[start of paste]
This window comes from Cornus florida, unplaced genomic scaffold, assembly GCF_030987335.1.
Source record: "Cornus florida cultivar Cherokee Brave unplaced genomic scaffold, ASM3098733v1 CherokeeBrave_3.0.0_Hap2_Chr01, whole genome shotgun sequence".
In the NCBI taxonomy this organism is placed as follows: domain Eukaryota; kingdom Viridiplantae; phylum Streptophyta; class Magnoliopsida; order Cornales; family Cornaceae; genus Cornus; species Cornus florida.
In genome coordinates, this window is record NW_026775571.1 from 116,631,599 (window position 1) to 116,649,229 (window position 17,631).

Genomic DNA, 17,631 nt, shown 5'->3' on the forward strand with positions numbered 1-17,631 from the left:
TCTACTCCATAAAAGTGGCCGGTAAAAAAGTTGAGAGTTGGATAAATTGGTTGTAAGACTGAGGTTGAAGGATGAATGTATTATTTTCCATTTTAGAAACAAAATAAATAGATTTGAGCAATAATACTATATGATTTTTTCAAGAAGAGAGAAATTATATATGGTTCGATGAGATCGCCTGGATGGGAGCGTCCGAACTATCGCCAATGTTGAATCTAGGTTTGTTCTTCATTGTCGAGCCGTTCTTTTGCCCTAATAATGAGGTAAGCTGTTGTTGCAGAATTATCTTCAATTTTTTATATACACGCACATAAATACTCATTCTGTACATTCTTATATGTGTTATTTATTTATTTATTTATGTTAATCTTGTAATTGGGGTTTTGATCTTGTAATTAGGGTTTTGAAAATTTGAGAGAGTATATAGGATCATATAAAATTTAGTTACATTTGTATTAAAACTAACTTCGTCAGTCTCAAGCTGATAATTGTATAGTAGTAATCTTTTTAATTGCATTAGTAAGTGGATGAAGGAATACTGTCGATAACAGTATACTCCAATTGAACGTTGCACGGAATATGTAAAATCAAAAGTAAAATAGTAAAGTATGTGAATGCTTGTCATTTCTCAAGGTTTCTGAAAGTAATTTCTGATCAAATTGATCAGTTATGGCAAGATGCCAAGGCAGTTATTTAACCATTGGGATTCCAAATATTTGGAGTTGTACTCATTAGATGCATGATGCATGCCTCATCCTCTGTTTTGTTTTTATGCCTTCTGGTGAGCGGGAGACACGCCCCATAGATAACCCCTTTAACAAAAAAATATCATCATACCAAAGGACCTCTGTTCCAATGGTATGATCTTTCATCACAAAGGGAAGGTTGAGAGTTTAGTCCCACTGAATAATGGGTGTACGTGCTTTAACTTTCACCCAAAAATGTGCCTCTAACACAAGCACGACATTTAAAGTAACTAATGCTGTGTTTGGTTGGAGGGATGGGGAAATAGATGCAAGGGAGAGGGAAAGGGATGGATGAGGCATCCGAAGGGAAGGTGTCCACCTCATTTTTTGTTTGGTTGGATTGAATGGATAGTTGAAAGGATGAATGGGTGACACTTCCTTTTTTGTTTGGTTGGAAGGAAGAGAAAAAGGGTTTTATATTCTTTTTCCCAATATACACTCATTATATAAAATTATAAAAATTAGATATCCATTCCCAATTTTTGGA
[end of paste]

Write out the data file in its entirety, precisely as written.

This window comes from Cornus florida, unplaced genomic scaffold, assembly GCF_030987335.1.
Source record: "Cornus florida cultivar Cherokee Brave unplaced genomic scaffold, ASM3098733v1 CherokeeBrave_3.0.0_Hap2_Chr01, whole genome shotgun sequence".
In the NCBI taxonomy this organism is placed as follows: domain Eukaryota; kingdom Viridiplantae; phylum Streptophyta; class Magnoliopsida; order Cornales; family Cornaceae; genus Cornus; species Cornus florida.
In genome coordinates, this window is record NW_026775571.1 from 116,631,599 (window position 1) to 116,649,229 (window position 17,631).

Genomic DNA, 17,631 nt, shown 5'->3' on the forward strand with positions numbered 1-17,631 from the left:
TCTACTCCATAAAAGTGGCCGGTAAAAAAGTTGAGAGTTGGATAAATTGGTTGTAAGACTGAGGTTGAAGGATGAATGTATTATTTTCCATTTTAGAAACAAAATAAATAGATTTGAGCAATAATACTATATGATTTTTTCAAGAAGAGAGAAATTATATATGGTTCGATGAGATCGCCTGGATGGGAGCGTCCGAACTATCGCCAATGTTGAATCTAGGTTTGTTCTTCATTGTCGAGCCGTTCTTTTGCCCTAATAATGAGGTAAGCTGTTGTTGCAGAATTATCTTCAATTTTTTATATACACGCACATAAATACTCATTCTGTACATTCTTATATGTGTTATTTATTTATTTATTTATGTTAATCTTGTAATTGGGGTTTTGATCTTGTAATTAGGGTTTTGAAAATTTGAGAGAGTATATAGGATCATATAAAATTTAGTTACATTTGTATTAAAACTAACTTCGTCAGTCTCAAGCTGATAATTGTATAGTAGTAATCTTTTTAATTGCATTAGTAAGTGGATGAAGGAATACTGTCGATAACAGTATACTCCAATTGAACGTTGCACGGAATATGTAAAATCAAAAGTAAAATAGTAAAGTATGTGAATGCTTGTCATTTCTCAAGGTTTCTGAAAGTAATTTCTGATCAAATTGATCAGTTATGGCAAGATGCCAAGGCAGTTATTTAACCATTGGGATTCCAAATATTTGGAGTTGTACTCATTAGATGCATGATGCATGCCTCATCCTCTGTTTTGTTTTTATGCCTTCTGGTGAGCGGGAGACACGCCCCATAGATAACCCCTTTAACAAAAAAATATCATCATACCAAAGGACCTCTGTTCCAATGGTATGATCTTTCATCACAAAGGGAAGGTTGAGAGTTTAGTCCCACTGAATAATGGGTGTACGTGCTTTAACTTTCACCCAAAAATGTGCCTCTAACACAAGCACGACATTTAAAGTAACTAATGCTGTGTTTGGTTGGAGGGATGGGGAAATAGATGCAAGGGAGAGGGAAAGGGATGGATGAGGCATCCGAAGGGAAGGTGTCCACCTCATTTTTTGTTTGGTTGGATTGAATGGATAGTTGAAAGGATGAATGGGTGACACTTCCTTTTTTGTTTGGTTGGAAGGAAGAGAAAAAGGGTTTTATATTCTTTTTCCCAATATACACTCATTATATAAAATTATAAAAATTAGATATCCATTCCCAATTTTTGGA